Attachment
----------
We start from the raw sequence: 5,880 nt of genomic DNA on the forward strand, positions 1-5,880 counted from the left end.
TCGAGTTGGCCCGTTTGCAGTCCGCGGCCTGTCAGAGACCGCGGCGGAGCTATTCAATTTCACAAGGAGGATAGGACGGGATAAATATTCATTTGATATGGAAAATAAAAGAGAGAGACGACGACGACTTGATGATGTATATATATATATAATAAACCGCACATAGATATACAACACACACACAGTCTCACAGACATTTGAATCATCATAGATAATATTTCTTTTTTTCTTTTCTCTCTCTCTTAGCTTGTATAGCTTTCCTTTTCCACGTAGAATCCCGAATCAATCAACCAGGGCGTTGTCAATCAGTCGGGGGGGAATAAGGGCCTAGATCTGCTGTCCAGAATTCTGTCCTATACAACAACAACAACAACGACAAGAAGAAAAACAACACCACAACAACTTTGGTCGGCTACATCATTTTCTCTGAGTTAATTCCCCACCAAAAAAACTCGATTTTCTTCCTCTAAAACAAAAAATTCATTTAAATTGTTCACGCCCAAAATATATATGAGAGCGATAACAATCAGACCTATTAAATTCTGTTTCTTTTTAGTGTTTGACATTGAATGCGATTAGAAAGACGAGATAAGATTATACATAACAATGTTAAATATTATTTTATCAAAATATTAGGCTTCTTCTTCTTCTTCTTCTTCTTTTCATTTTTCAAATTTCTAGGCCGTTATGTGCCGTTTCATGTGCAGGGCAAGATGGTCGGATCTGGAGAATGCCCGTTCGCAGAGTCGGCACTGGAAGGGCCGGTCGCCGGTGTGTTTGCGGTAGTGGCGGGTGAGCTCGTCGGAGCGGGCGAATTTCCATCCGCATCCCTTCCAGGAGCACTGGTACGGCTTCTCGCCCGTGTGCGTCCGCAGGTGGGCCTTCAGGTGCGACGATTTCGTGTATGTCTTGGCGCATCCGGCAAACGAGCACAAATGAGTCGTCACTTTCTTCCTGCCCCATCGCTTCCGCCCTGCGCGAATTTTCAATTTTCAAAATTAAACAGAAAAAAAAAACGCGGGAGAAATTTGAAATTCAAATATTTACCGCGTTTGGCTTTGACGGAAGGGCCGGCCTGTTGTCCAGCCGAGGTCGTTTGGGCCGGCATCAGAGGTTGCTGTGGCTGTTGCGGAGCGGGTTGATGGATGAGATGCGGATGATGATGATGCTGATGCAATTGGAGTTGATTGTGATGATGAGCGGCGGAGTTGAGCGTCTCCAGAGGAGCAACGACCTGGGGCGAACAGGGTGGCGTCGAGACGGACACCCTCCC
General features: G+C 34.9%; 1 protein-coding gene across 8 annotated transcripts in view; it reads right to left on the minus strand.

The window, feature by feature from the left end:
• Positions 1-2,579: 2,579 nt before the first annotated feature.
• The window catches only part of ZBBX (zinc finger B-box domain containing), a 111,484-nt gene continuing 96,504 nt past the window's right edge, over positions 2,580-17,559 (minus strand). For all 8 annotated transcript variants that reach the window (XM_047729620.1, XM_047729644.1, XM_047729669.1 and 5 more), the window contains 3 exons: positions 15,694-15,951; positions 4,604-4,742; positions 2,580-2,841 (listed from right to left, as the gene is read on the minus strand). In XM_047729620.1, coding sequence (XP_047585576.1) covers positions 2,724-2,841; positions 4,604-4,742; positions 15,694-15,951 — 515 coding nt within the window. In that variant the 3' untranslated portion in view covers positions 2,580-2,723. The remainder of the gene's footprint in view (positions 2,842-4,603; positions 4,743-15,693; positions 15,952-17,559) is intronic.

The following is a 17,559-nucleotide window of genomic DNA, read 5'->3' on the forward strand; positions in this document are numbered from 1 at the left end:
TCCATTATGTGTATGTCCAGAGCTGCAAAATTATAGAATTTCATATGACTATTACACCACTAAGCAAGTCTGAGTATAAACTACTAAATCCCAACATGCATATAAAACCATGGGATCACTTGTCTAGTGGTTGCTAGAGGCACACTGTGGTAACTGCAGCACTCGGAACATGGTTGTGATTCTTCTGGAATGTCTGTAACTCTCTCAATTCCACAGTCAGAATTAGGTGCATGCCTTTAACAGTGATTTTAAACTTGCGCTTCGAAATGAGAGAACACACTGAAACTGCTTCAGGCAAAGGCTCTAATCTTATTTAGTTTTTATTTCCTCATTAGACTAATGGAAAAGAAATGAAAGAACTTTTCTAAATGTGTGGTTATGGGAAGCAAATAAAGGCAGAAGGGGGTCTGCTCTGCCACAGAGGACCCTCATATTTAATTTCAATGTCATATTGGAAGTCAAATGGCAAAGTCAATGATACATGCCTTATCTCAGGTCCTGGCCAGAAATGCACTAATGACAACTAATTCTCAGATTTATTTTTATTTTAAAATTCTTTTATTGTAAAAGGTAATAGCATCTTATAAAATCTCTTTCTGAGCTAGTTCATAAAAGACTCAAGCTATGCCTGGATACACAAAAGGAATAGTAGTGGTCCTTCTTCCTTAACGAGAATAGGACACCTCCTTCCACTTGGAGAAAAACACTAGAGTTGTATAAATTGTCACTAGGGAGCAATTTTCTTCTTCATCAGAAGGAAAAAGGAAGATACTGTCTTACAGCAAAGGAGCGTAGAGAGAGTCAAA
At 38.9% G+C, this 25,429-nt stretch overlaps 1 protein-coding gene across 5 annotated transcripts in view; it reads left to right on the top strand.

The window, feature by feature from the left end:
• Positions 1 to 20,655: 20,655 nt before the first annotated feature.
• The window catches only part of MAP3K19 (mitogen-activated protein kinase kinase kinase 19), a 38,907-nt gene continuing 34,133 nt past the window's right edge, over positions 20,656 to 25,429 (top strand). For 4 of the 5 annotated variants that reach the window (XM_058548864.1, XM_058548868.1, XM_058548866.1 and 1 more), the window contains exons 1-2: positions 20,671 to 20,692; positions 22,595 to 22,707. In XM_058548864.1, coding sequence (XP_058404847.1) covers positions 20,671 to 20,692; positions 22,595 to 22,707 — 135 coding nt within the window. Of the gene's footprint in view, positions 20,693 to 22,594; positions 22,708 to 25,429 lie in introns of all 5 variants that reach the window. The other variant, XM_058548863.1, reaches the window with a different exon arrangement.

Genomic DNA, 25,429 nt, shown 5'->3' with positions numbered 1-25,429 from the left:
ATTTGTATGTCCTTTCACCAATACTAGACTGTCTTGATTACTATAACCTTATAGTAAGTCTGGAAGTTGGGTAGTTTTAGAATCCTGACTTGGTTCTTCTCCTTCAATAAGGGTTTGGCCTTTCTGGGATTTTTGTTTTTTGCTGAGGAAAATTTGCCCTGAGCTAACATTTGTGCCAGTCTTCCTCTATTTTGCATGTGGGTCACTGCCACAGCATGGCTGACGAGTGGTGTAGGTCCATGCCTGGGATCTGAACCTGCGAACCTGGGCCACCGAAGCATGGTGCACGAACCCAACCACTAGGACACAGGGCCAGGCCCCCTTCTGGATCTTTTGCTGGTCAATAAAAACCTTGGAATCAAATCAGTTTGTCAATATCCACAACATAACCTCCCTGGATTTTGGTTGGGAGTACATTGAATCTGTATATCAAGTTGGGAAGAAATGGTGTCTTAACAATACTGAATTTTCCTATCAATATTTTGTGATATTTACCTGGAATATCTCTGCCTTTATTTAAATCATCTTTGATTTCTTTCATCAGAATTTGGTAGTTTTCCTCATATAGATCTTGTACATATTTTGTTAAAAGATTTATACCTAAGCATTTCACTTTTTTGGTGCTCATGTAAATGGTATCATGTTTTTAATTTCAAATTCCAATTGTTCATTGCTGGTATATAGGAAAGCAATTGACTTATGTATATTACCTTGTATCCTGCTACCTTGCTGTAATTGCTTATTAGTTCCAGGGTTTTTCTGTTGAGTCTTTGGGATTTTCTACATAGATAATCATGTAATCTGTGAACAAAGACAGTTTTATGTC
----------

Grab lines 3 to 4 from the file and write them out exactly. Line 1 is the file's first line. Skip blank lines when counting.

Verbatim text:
General features: G+C 34.9%; 1 protein-coding gene across 8 annotated transcripts in view; it reads right to left on the minus strand.

The window, feature by feature from the left end: